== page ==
R515/H700 high iowait

Mark Nelson mark.nelson at inktank.com
Wed Jul 18 10:35:37 CDT 2012


On 07/18/2012 08:52 AM, Dennis Jacobfeuerborn wrote:
> On 07/18/2012 03:37 PM, Mark Nelson wrote:
>> On 7/18/12 7:26 AM, G.Bakalarski at icm.edu.pl wrote:
>>>
>>>> This is with XFS and barriers were left enabled.  We also tested having
>>>> fio write directly to the device.
>>>
>>> Hi Mark,
>>>
>>> Did you enable any virtualization settings ???
>>> Does your Ubuntu runs on bare metal hardware without
>>> any xen, citrix or whatever???
>>>
>>> Did you changes anything in BIOS setting eg.
>>> IOMMU on (DMA virtualisation) ? What is your
>>> C states setting? Is BIOS optimized for Performance
>>> (CPU seting)?
>>>
>>> Have you monitored IO behaviour with e.g. iostat -xzk 2 ???
>>> What was a size of queue length? Did it change during tests?
>>> Have you tested IO with another tools like e.g. iozone or others ??
>>>
>>> Bests,
>>>
>>> GB
>>>
>>>
>>
>> Hi GB,
>>
>> Looks like virtualization technology is on in the bios, but DMA
>> virtualization is off.  OS is running on bare metal.
>>
>> C1E is on, which should probably be disabled.  CPU Power and Performance
>> Management is set to Maximum Performance.
>>
>> While I did not run iostat specifically, I did run collectl with the
>> disk subsystem on during some of the tests.
>>
>> Here's an example when things are bad (ie multiple writers):
>>
>>> #<---------reads---------><---------writes---------><--------averages-------->  Pct
>>> #Time     Name       KBytes Merged  IOs Size  KBytes Merged  IOs Size  RWSize  QLen  Wait SvcTim Util
>>> 11:18:40 sdb              0      0    0    0   24964      0  196  127     127   142   725      5   99
>>> 11:18:41 sdb              0      0    0    0   22272      0  174  128     128   142   925      5   99
>>> 11:18:42 sdb              0      0    0    0   30464      0  238  128     128   145   716      4   99
>>
>> And when things are good (256MB requests, DirectIO, one writer):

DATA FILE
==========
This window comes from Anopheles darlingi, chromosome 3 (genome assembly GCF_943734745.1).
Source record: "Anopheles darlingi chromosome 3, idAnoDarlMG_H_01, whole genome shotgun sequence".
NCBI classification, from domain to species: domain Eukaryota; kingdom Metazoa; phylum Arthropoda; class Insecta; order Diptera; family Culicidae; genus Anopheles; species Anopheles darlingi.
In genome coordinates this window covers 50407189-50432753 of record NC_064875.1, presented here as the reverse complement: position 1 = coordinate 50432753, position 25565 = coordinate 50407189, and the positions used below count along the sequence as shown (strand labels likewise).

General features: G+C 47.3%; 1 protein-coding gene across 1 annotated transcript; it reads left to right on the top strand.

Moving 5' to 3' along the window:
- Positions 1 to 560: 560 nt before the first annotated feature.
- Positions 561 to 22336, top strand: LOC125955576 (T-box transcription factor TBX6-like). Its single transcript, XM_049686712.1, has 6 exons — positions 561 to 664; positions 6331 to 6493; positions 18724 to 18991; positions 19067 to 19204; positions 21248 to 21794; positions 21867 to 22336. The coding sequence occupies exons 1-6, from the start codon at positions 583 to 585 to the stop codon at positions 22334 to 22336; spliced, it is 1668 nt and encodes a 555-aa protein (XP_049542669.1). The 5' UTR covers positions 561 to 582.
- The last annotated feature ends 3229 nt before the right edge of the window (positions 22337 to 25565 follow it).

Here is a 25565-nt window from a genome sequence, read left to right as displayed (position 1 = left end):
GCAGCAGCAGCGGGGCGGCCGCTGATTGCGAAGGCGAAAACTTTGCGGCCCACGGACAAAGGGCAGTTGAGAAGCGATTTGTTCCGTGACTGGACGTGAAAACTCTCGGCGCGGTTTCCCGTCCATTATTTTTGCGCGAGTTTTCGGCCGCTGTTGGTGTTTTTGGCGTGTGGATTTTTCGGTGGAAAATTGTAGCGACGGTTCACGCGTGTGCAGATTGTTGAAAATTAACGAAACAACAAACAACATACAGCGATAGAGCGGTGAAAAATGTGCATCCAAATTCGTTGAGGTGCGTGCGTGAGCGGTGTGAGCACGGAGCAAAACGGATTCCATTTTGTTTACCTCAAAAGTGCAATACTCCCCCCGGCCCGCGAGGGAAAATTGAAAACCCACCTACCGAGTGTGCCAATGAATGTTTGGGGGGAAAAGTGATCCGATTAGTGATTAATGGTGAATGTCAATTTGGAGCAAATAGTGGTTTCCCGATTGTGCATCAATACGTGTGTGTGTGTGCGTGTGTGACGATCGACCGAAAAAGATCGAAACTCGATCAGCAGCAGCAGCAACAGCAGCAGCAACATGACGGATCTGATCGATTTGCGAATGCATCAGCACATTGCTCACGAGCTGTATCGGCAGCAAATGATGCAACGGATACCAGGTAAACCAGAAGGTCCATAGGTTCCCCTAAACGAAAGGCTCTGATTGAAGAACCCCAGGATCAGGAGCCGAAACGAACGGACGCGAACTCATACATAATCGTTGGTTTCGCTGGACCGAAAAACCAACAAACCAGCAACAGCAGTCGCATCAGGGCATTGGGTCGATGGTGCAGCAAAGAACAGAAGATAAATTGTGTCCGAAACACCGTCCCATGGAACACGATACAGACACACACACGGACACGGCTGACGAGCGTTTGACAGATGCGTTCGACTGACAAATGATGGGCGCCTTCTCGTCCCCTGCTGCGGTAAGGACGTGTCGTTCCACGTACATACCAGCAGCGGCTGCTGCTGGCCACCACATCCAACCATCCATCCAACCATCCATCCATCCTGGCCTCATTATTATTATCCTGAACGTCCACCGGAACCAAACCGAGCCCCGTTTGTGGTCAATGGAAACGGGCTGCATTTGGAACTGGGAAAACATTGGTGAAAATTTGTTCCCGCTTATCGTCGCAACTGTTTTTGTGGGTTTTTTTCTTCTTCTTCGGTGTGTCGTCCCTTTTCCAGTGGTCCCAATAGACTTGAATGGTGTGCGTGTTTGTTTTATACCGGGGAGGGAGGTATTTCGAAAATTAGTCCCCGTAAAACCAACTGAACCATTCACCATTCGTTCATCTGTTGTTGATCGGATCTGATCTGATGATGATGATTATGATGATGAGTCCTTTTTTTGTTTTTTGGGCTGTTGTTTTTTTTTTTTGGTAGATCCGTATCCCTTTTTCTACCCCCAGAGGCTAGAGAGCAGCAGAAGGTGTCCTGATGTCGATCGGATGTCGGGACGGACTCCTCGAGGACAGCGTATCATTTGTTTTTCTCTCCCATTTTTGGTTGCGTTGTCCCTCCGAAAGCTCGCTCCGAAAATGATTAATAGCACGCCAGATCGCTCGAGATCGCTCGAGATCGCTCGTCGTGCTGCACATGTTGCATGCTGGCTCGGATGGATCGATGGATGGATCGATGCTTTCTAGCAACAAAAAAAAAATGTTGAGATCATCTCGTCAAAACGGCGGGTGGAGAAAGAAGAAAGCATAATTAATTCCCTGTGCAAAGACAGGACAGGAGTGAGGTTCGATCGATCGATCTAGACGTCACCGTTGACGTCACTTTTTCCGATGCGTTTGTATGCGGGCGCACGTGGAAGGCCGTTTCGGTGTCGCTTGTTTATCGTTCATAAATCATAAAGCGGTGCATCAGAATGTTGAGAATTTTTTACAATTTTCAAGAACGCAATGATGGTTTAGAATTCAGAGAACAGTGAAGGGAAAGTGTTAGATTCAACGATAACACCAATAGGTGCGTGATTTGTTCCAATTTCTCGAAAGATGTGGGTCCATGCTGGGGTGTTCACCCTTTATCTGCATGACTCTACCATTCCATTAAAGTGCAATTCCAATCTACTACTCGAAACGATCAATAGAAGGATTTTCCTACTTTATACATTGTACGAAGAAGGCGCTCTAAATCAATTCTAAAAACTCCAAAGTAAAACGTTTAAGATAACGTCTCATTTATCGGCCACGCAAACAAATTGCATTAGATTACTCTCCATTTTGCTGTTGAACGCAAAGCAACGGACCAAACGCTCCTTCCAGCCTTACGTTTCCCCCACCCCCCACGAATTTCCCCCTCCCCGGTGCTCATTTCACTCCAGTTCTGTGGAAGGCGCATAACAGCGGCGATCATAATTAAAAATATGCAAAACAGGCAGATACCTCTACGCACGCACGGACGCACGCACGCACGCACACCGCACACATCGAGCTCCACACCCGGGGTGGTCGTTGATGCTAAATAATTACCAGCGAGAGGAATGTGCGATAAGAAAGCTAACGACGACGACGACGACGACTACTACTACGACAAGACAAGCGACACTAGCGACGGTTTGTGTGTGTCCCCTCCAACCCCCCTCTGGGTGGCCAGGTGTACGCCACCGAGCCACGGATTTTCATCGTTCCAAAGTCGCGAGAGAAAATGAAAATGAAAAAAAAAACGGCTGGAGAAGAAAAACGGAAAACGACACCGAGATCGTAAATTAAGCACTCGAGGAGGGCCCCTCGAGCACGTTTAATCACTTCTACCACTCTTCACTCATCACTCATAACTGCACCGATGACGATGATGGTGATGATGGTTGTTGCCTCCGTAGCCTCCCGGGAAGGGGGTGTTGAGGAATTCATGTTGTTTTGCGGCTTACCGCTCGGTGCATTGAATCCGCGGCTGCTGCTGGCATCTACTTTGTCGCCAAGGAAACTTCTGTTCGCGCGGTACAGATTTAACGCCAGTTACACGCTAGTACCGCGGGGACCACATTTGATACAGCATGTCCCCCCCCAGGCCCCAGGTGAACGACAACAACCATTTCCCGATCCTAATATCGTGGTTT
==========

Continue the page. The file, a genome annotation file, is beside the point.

>>
>>> #<---------reads---------><---------writes---------><--------averages-------->  Pct
>>> #Time     Name       KBytes Merged  IOs Size  KBytes Merged  IOs Size  RWSize  QLen  Wait SvcTim Util
>>> 11:29:32 sdb              0      0    0    0  737920      0 5765  128     128   119    20      0   87
>>> 11:29:33 sdb              0      0    0    0  798464      0 6238  128     128   126    20      0   95
>>> 11:29:34 sdb              0      0    0    0  798976      0 6242  128     128   126    20      0   94
>>
>
> May I ask which tool you use to get this output? This particular way to
> display these numbers looks quite nice.
>
> Regards,
>    Dennis
>
> _______________________________________________
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Hi Dennis,

This is a tool written by Mark Seger at HP called Collectl.  It can be 
used to monitor statistics for disk, network, cpu, memory, lustre, IB, 
and other things too.  It also supports per process and slab monitoring.

The above statistics can be generated by using the disk subsystem with a 
filter to specifically look at sdb:

collectl -sD -oT --dskfilt sdb

The webpage is here:

http://collectl.sourceforge.net/

-- 
Mark Nelson
Performance Engineer
Inktank



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